“All right, it’s time for dinner.” Tommy’s mother calls from down the hall in the kitchen. She sets the dishes on the counter and gives the air a quick sniff. Hmm, she thinks. “Tommy.” She sings, still Tommy doesn’t appear. So she decides to make her way down the hall to his bedroom. Tommy has his head lean against the piano while his little fingers are gently tapping the keys. “Well, aren’t you a little composer?” His mother says.
Tommy groans, indicative of wanting to be left alone. “Dinner’s ready.” His mother says. Tommy groans again. “Come on, honey,” his mother places a hand on his shoulder, “you can come back after dinner.”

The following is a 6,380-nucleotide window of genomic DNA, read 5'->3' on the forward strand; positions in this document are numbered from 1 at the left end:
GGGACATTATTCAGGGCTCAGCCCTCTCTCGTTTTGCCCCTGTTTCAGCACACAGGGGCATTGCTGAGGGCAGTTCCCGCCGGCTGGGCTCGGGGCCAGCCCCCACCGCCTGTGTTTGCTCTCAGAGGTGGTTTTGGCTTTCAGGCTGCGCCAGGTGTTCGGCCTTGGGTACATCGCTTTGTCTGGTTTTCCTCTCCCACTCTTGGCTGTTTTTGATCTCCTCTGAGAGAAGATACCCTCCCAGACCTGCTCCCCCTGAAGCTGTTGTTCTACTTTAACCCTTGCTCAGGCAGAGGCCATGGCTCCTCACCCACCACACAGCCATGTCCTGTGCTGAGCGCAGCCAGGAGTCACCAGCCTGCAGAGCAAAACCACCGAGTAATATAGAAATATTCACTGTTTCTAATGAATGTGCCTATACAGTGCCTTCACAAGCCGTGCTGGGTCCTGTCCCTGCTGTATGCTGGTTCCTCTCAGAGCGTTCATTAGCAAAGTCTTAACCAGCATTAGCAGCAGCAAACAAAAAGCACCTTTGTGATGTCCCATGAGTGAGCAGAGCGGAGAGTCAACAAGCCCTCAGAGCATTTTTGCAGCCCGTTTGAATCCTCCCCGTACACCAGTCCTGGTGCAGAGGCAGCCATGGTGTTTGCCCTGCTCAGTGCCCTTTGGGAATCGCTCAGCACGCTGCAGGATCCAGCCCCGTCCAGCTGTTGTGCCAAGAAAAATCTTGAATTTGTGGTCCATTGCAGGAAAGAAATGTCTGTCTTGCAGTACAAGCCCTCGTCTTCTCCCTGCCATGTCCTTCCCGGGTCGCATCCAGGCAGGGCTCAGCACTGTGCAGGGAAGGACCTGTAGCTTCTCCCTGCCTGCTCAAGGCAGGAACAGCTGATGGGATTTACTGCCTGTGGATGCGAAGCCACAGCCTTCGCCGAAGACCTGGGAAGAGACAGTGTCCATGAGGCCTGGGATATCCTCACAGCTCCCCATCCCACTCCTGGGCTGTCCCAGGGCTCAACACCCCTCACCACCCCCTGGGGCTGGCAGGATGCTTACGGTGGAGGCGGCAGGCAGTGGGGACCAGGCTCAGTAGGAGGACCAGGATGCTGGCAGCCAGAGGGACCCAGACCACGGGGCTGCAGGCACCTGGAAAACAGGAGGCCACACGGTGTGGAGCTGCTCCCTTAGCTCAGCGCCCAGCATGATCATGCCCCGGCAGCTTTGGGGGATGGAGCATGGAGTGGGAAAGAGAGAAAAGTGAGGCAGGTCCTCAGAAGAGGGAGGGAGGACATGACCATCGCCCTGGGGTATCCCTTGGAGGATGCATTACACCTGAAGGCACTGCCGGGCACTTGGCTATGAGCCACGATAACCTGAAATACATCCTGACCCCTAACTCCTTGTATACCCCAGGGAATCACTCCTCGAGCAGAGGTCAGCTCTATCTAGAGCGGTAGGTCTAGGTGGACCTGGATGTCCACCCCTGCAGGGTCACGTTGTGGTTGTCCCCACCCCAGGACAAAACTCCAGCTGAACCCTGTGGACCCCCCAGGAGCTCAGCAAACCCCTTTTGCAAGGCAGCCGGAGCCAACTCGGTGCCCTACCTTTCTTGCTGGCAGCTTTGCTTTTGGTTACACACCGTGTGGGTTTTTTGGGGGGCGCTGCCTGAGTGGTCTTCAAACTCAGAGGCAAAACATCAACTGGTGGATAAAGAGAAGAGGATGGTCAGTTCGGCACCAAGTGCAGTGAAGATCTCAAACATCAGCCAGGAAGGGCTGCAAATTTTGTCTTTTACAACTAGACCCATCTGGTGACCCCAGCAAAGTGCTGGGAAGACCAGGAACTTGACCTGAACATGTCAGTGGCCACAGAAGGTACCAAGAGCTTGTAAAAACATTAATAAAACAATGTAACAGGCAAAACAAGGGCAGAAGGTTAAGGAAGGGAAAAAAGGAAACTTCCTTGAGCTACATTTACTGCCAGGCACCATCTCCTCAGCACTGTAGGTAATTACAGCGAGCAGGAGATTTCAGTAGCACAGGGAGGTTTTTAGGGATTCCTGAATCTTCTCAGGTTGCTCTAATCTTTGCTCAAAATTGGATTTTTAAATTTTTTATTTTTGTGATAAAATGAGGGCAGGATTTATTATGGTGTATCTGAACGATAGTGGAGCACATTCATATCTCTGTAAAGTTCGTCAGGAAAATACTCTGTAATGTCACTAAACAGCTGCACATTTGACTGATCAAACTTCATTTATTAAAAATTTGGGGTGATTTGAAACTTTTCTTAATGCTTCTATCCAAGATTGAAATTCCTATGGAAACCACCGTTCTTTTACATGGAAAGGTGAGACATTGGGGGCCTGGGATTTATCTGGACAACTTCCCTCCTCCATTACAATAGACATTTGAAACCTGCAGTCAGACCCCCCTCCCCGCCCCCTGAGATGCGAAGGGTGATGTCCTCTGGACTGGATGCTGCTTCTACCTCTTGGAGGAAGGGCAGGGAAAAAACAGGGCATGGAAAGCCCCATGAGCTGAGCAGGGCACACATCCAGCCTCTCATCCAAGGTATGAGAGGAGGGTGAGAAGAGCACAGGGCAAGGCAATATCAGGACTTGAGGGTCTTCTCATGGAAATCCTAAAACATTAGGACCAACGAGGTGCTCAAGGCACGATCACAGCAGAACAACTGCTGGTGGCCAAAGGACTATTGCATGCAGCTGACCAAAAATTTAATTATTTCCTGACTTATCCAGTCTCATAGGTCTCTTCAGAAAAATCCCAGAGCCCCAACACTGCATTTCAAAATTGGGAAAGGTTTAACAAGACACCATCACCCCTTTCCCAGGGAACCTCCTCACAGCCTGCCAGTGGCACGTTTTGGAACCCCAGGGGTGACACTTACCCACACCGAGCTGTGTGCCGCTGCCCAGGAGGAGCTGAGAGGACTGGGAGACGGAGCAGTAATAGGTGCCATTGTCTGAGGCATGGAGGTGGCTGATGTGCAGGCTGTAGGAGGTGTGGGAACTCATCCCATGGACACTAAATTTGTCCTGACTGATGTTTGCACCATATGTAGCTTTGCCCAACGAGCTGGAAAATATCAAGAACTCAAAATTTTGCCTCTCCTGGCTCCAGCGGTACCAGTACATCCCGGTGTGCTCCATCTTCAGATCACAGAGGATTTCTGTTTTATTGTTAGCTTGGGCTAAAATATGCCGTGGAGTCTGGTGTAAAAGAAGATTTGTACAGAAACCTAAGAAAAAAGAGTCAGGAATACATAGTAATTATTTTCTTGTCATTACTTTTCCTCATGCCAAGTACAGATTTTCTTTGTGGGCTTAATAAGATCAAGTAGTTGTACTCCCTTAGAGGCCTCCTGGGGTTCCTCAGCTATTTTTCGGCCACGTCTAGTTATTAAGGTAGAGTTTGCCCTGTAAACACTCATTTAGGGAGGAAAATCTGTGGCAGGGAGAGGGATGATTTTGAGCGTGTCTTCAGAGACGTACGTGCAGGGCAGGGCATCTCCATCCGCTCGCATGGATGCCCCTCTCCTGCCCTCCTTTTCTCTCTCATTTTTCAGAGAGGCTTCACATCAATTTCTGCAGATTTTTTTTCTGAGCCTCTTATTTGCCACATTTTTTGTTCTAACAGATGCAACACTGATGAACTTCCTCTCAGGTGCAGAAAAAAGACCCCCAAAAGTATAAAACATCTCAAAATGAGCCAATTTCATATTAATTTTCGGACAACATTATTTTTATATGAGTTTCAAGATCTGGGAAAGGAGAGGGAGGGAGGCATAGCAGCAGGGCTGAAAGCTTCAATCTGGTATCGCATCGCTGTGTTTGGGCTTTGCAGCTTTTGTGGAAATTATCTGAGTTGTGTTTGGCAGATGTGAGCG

Tommy’s groan grows louder. “This can’t be that hard.” He says. “It’s just notes!”
“Maybe you just need a break, free your eyes from those notes for a while. Then when you come back, I’m sure it’ll jog your mind.” Slowly, Tommy sighs, sits up, and slides off the piano bench. “There’s my little composer.” His mother smiles.
The same thing is actually happening to me. I look at the notes and would say, “It’s just notes!” but somehow, I can’t get my fingers to move to the notes.
This is a response for Roger Shipp’s new flash fiction challenge, Flash Fiction For the Purposeful Practitioner. We are given the beginning of the sentence and we are to finish the story.